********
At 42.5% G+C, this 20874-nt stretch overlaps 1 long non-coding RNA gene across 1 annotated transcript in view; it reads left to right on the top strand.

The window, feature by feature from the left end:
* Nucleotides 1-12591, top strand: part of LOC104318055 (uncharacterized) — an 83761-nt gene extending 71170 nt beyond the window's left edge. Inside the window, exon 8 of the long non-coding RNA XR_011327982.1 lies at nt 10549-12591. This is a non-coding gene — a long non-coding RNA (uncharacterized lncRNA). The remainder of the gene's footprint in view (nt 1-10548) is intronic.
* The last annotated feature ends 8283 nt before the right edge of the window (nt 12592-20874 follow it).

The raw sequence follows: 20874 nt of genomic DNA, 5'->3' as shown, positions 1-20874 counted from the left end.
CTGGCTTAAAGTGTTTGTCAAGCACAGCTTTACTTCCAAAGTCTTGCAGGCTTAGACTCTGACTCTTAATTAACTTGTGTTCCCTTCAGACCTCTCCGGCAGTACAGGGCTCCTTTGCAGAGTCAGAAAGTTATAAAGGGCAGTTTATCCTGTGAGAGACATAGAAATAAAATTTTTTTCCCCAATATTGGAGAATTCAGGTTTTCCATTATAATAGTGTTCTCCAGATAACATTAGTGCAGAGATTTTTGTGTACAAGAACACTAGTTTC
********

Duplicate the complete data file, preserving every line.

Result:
At 42.5% G+C, this 20874-nt stretch overlaps 1 long non-coding RNA gene across 1 annotated transcript in view; it reads left to right on the top strand.

The window, feature by feature from the left end:
* Nucleotides 1-12591, top strand: part of LOC104318055 (uncharacterized) — an 83761-nt gene extending 71170 nt beyond the window's left edge. Inside the window, exon 8 of the long non-coding RNA XR_011327982.1 lies at nt 10549-12591. This is a non-coding gene — a long non-coding RNA (uncharacterized lncRNA). The remainder of the gene's footprint in view (nt 1-10548) is intronic.
* The last annotated feature ends 8283 nt before the right edge of the window (nt 12592-20874 follow it).

The raw sequence follows: 20874 nt of genomic DNA, 5'->3' as shown, positions 1-20874 counted from the left end.
CTGGCTTAAAGTGTTTGTCAAGCACAGCTTTACTTCCAAAGTCTTGCAGGCTTAGACTCTGACTCTTAATTAACTTGTGTTCCCTTCAGACCTCTCCGGCAGTACAGGGCTCCTTTGCAGAGTCAGAAAGTTATAAAGGGCAGTTTATCCTGTGAGAGACATAGAAATAAAATTTTTTTCCCCAATATTGGAGAATTCAGGTTTTCCATTATAATAGTGTTCTCCAGATAACATTAGTGCAGAGATTTTTGTGTACAAGAACACTAGTTTC